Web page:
When I lost my eyebrows to cancer, I didn't realise how much I would miss them

As I laid on the bed surrounded by the usual trappings of a clinical setting, I found myself in an all too familiar scenario.

These environments have made up a huge part of my life over recent years, but for once I wasn’t in a hospital. I wasn’t in a breast clinic, waiting to be seen by a surgeon, or in an oncology clinic about to be hooked up to a drip that would plug chemotherapy into my veins.

I was waiting to get my eyebrows back. And I couldn’t have been more thrilled.

Microblading is a tattooing technique used to add semi-permanent pigment to the skin. With a tool made up of tiny needles, technicians fill out eyebrow shapes with what looks like lots of individual brush strokes.

It’s something I’d heard mentioned within the cancer community online, and my sister had long been encouraging me to try it, but money and time – plus the business of staying alive and then recovering from the trauma of cancer – meant I didn’t get around to it.

After marking up my face with a series of precise measurements and drawing on what my brows would eventually look like, the beautician began.

The procedure was painful, like being scratched hundreds of times on an area that is essentially just skin and bone. But it was no worse than any of the other tattoos I have; it was certainly no worse than my mastectomy, and the pain didn’t last as long as the chemo side effects.

For the first few days after microblading, your eyebrows can look quite severe – especially if, like me, you’ve started with nothing. After an initial panic that I had done the wrong thing and was going to look like Frida Kahlo for the foreseeable future, I remembered the beautician telling me they’d fade by up to 50% after the first week.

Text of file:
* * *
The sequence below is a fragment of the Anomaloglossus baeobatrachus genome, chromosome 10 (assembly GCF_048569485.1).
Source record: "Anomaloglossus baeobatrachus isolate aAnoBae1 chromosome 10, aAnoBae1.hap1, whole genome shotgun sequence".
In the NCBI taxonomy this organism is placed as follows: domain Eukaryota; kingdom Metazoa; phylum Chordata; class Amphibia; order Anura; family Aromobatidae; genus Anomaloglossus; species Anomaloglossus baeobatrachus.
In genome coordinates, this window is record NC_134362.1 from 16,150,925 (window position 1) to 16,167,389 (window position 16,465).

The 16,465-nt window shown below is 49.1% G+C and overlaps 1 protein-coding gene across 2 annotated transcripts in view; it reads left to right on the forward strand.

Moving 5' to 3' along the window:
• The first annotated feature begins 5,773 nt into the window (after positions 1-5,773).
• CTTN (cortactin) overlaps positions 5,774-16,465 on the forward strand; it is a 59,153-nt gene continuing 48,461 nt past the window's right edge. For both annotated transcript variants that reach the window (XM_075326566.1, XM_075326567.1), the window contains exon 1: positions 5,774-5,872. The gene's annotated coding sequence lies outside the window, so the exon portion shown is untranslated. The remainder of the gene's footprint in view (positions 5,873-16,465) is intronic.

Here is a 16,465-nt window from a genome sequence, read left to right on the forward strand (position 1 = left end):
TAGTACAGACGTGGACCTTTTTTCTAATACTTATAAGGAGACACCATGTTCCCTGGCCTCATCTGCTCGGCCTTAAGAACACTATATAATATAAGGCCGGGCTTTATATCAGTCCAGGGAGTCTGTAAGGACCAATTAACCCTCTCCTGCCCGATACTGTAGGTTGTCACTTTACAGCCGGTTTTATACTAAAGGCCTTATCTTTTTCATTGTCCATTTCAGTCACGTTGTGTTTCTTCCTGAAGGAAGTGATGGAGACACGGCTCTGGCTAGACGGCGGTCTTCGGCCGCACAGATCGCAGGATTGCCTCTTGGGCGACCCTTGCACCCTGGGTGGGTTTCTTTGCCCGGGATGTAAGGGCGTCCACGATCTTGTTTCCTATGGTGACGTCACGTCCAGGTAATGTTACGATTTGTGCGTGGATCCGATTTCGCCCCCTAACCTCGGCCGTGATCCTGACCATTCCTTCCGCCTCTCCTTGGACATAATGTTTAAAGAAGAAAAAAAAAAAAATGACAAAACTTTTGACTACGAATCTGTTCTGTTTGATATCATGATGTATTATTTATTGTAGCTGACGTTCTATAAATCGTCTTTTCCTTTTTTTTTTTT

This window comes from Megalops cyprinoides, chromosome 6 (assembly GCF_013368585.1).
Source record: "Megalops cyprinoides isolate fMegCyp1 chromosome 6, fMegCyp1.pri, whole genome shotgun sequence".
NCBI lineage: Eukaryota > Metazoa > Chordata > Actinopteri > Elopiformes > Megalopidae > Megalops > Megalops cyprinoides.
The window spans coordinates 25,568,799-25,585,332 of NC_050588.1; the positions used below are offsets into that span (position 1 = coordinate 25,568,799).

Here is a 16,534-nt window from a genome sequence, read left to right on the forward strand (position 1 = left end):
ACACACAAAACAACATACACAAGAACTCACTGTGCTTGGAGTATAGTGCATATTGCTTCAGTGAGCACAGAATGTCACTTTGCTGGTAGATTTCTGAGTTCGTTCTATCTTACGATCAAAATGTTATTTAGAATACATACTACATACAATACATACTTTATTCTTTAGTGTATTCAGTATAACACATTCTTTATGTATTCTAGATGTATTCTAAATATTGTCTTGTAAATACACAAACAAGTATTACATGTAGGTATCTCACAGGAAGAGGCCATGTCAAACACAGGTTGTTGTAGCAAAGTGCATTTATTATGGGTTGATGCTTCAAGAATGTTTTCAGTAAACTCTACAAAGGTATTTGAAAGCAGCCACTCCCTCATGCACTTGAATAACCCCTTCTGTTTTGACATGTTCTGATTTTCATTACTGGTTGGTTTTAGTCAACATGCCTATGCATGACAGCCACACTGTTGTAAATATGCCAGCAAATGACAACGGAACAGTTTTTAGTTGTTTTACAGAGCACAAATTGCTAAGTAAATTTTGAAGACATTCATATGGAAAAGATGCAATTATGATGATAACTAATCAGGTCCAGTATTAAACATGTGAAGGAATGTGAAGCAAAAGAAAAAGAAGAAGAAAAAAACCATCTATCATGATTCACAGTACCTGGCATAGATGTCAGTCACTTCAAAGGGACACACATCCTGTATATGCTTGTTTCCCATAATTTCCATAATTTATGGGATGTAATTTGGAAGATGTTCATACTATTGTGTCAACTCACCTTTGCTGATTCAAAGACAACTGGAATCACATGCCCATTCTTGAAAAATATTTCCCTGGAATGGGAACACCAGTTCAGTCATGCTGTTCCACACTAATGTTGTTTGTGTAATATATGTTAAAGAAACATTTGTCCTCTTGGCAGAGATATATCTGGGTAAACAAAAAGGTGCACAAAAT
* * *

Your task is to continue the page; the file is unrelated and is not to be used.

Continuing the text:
And they did. They settled down, and I could raise my eyebrows in surprise. My brows could furrow once again.

I was diagnosed with breast cancer in 2015 when I was 26. Even though I’d found a lump in my breast, I never imagined it would be cancer.

I guess it’s a cliche but it’s true that the moment a doctor said ‘you have’ and ‘cancer’ in the same sentence, directed at me, my whole world was turned upside down and inside out.

I underwent a mastectomy, six sessions of chemotherapy and 15 sessions of radiotherapy. I don’t remember when my eyebrows came out. It wasn’t like my hair, which shed in clumps.

One day, my eyebrows were there, then they weren’t, and they never came back. Missing in action. Gone but very much not forgotten.

I can’t say that the loss of my eyebrows impacted me more than any of the other physical changes that happened while I was in chemo (the memory of being clean bald never really leaves you), but aside from my mastectomy scars and reconstructed breast, it was the one that lasted longest.

It was also the one I saw most often. Boobs are generally hidden under clothes, but eyebrows are on show for everyone to see – or rather, not see. Even the best hand-drawn ones can be rubbed off or come off in the rain and I was caught out by both many times.